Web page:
Researchers at Heriot-Watt University in Edinburgh, UK have developed a new design for optical tweezers using a single diode-coupled multicore fiber. The novel method promises a much more flexible and accessible setup to analyze single cells for a better understanding of many biological systems.
Optical tweezers utilize light to essentially “trap” microscopic objects. Highly-focused laser beams project on to micron-sized dielectric particles. The particles are attracted to the very strong electric field gradient at the beam waist. This creates a small force at the center, effectively holding the particles in place and allowing for manipulation. Trapping living cells allows researchers to analyze cell structure and intercellular interactions.
Georgia Anastasiadi, Mark Leonard, Lynn Paterson, and William N. Macpherson describe their approach to optical tweezers in the February, 2018 issue of Optics Express. The team writes that their single fiber model provides a final quality factor that is “in line with conventional optical tweezers, but allowing more flexibility in the type of trapping and imaging experiments that can be performed.”
History of Optical Tweezers
According to the paper, traditional optical tweezers setups suffer from limits of directing a trapping beam through a high numerical aperture (NA) objective lens. While this allows for a tightly focused beam, the high NA lens often causes spherical aberration of the beam, a limited field of view, or limited trapping force strength. Others have proposed fiber-based systems to remedy this in the past. These methods, however, typically use two or more opposed fibers to trap particles along the optical path. Multiple fiber based systems require very precise fiber alignment and struggle to render full 3D manipulation over the particle. The team set out to address the potential shortcomings of a multiple fiber system while eliminating restrictions caused by high NA objective lenses.
This new diode-driven process involves a single multicore fiber. Two laser diodes both emit a 975nm beam into separate diagonally opposite cores so that the power within each can be changed independently of one another. Two mirrors are cut into these cores at an angle that causes total internal reflection. The beams will therefore propagate through the core, strike a mirror, then direct toward the center of the fiber where they will cross. Thus, a potential trap forms.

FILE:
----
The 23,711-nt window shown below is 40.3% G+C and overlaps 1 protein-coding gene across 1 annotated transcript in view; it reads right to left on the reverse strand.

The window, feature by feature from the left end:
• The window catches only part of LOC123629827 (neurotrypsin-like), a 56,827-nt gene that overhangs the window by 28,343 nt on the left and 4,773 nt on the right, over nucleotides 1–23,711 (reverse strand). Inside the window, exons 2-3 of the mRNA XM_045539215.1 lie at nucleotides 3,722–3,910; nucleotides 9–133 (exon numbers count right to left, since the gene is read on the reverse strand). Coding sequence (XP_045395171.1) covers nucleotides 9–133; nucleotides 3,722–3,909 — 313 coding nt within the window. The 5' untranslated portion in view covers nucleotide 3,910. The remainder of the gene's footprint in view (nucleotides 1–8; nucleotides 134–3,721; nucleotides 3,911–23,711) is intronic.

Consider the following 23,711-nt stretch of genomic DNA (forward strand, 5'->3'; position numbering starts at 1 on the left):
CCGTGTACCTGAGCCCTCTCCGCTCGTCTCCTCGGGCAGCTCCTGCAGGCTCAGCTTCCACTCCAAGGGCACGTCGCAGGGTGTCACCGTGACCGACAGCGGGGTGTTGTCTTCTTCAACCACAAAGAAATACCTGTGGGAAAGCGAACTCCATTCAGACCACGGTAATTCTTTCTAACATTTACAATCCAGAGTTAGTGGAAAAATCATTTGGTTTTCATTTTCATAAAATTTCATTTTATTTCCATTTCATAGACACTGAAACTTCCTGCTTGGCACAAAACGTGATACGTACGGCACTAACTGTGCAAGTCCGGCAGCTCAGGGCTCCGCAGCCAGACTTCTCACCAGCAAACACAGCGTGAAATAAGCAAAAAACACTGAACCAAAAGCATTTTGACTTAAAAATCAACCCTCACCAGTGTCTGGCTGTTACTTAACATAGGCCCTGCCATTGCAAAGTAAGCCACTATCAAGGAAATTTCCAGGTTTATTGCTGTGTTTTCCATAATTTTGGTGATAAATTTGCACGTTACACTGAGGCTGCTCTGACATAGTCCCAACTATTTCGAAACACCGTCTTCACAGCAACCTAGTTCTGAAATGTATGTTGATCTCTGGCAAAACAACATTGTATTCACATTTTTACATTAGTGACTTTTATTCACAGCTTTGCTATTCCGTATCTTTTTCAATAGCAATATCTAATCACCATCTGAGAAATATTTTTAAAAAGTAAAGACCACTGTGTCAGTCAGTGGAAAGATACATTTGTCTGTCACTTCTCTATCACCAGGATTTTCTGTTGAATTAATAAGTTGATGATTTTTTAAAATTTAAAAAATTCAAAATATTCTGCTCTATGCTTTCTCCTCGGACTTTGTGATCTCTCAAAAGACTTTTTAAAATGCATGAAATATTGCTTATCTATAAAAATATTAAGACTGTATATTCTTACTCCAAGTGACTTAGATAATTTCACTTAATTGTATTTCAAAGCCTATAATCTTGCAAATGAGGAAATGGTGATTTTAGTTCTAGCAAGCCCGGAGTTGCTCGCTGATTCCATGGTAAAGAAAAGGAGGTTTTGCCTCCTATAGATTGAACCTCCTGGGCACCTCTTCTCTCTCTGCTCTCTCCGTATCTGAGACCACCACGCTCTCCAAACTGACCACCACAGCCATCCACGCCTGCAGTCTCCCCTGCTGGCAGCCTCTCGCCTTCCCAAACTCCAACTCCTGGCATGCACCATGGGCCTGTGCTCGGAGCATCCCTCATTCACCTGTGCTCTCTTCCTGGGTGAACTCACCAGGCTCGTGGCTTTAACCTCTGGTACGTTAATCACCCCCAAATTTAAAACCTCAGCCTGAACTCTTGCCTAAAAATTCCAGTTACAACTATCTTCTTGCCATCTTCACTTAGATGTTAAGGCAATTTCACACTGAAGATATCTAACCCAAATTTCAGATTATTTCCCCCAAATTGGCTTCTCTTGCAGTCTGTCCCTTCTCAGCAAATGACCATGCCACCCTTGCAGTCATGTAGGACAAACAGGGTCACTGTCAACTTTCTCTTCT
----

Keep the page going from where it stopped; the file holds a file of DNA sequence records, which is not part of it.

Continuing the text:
The researchers greatly reduce the distance between active fiber cores by using a single multicore fiber instead of the four fiber bundle used earlier. By their estimate, this distance is reduced by about half in their experimental setup. The single fiber method also eliminates the need for tedious and precarious fiber gluing.
The research team’s complete system consists of the diode-coupled fiber, two translation stages for adjustments in the x,y, and z directions, a slide for the sample, and a microscope objective and CCD for imaging. One translation stage works to align the fiber tweezer while the other shifts the sample. Here, the team chose to trap yeast cells submerged in water at room temperature.
The cells were successfully trapped and manually moved along all three dimensions. The team was able to hold single cells in place without needing to modify the microscope system because their design decouples the fiber from the imaging system. That is, the trapping ability is no longer limited by the objective lens. This has especially important implications in Raman spectroscopy. Single cell Raman spectroscopy is notoriously difficult because fluid flow in the sample typically causes cell movement. The Raman signal is also dominated by the background signal of the microscopic slide. Researchers successfully demonstrated how their design remedies these concerns by manipulating the cell into a stable position above the slide.
The simplified single fiber setup resolves alignment and available space concerns without compromising overall trapping ability. This portable and flexible optical tweezers system promises to be a great advancement in non-invasive single cell experimentation. For additional information on the design process and implementation of the fiber tweezers by Anastasiadi, Leonard, Paterson, and Macpherson, please see their study below.
Optics Expres Vol 26, Issue 3, p. 357-3567 (2018)